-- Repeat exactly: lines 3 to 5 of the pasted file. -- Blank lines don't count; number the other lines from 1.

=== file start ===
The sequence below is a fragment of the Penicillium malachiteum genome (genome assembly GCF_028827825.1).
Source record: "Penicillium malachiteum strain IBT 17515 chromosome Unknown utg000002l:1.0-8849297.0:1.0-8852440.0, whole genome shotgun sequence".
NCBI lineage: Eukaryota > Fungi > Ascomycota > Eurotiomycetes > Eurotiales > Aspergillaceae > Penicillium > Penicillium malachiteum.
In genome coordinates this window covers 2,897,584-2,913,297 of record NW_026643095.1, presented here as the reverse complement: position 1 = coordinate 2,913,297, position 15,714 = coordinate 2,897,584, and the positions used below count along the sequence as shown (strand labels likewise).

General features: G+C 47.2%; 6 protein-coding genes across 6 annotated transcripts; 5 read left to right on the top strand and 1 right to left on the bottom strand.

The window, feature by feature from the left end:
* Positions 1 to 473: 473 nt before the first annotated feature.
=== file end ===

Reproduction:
NCBI lineage: Eukaryota > Fungi > Ascomycota > Eurotiomycetes > Eurotiales > Aspergillaceae > Penicillium > Penicillium malachiteum.
In genome coordinates this window covers 2,897,584-2,913,297 of record NW_026643095.1, presented here as the reverse complement: position 1 = coordinate 2,913,297, position 15,714 = coordinate 2,897,584, and the positions used below count along the sequence as shown (strand labels likewise).

General features: G+C 47.2%; 6 protein-coding genes across 6 annotated transcripts; 5 read left to right on the top strand and 1 right to left on the bottom strand.